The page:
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Kevin Powell: Fear must be turned into action

The author and social commentator is in town this week talking with parents and students at Charlotte Country Day School about the need for individual action in the face of social challenges.

Glenn H. Burkins

Author and social commentator Kevin Powell talks with parents at Charlotte Country Day School, Nov. 16, 2016. (Photo: Qcitymetro)


While some voters stared in stunned disbelief following the election of Donald Trump as president, Kevin Powell, an author and social commentator, said the events of Nov. 8 were far from surprising.

Powell, in Charlotte this week talking with parents and students at Charlotte Country Day School, said he has traveled the United States extensively, talking with some of those same disaffected voters who flocked to Trump’s message of blue-collar nationalism.

“The problem is, there are people out there who have not been able to connect the dots,” he said, “and so these folks are out there on their own, and the Republican Party just grabbed them up.”

Although no fan of Trump, or even the political right, Powell said the real estate billionaire spoke a populist language that working-class whites readily understood, “because the Democrats, they stopped speaking that language a long time ago.”

These days, Powell, 50, is spending a lot of his time and energy trying to convince ordinary Americans that they can achieve extraordinary results if they simply “stop waiting for Superman,” which was the theme of his stop at Charlotte Country Day.

“Who told us that politicians are the only people who had to be leaders in this country?” he said. “Who told you that? What position did Malcolm X ever have? What position did Dr. King ever have? What position did Gloria Steinem, Ella Baker, Fannie Lou Hamer… what office did they ever have? What position?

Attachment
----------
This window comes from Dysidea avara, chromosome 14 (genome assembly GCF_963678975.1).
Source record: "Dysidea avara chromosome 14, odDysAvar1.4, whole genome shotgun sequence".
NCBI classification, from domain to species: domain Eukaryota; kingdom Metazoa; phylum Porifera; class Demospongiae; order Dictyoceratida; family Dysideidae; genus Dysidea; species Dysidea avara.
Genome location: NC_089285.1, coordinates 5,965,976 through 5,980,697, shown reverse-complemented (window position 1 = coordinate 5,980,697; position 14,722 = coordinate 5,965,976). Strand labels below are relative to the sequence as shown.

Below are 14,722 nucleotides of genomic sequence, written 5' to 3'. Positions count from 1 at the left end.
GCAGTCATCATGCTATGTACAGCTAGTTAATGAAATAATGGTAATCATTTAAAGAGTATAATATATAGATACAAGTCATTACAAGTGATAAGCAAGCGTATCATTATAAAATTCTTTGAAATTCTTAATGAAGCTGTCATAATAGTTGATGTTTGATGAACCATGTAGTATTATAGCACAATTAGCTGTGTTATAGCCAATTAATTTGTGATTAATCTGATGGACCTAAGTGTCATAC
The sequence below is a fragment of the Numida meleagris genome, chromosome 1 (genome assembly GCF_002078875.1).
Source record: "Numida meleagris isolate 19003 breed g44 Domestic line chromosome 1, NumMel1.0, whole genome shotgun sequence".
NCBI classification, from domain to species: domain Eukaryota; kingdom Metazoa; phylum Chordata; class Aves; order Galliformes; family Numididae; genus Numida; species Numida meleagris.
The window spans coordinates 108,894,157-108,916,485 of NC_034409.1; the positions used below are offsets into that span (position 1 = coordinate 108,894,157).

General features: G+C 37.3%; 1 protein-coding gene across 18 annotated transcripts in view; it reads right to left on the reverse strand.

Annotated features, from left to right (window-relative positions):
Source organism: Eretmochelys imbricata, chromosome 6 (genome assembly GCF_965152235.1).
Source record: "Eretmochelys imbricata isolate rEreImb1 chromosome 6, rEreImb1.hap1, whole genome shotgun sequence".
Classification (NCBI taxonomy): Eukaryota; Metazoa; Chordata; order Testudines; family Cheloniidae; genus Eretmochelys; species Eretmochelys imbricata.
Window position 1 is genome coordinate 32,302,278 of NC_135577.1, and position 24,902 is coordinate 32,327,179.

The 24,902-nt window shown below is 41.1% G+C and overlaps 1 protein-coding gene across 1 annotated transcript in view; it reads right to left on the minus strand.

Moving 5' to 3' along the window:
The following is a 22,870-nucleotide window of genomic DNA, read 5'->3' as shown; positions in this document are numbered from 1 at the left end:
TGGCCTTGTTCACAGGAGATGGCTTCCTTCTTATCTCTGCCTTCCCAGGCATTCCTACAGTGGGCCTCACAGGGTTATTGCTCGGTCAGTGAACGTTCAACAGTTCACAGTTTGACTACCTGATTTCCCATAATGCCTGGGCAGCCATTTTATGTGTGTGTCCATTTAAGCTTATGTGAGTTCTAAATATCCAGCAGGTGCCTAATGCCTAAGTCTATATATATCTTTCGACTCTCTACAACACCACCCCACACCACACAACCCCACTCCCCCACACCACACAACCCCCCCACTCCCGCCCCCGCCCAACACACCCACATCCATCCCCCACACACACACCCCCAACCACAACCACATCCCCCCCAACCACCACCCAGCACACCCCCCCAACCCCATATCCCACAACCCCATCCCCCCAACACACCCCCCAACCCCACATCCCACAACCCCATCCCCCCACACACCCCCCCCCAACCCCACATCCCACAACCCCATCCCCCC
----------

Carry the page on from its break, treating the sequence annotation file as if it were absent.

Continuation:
He also wants Americans to listen more to one another, especially to those whose life experiences might be different than our own.

As much as Powell rejects the hate-filled language of the Trump campaign, he was equally critical of Hillary Clinton for calling Trump’s supporters a “basket of deplorables.”

“I don’t think we should call people deplorables, just as I don’t think we should call people trailer trash, or poor white trash, or ghetto, or hood,” he said.

Powell said he grew up in extreme poverty in Jersey City, N.J., the son of a single mother and with no relationship with his father. Because of his thirst for reading and backed by New Jersey’s Educational Opportunity Fund, he later studied at Rutgers University.

In 2015 he published an autobiography, “The Education of Kevin Powell: A Boy’s Journey to Manhood.”

Before he spoke at Charlotte Country Day, he sat with Qcitymetro for this Q&A.

Q. What brought you to town?

Charlotte Country Day School. It’s an honor to be here for two days to talk with parents and potential parents of this school as well as community members tonight and to be with the students tomorrow. And given all that has happened in this country this year and this week, there’s a lot to talk about — education, around leadership. I’m really looking forward to it. Not just speaking but listening as well.

Q. You have a new book.

…It’s my twelfth book. It’s an autobiography, and it’s the hardest thing I’ve ever written, harder than the previous eleven books put together. It took me four or five years to write it, because it’s hard to look in the mirror. You really have to…if you’re going to write a memoir, you have to be honest. I had to revisit some things I hadn’t even thought about… Writing that book forced me to revisit some very dramatic moments in my life.

Q. What was your big discovery while writing this book?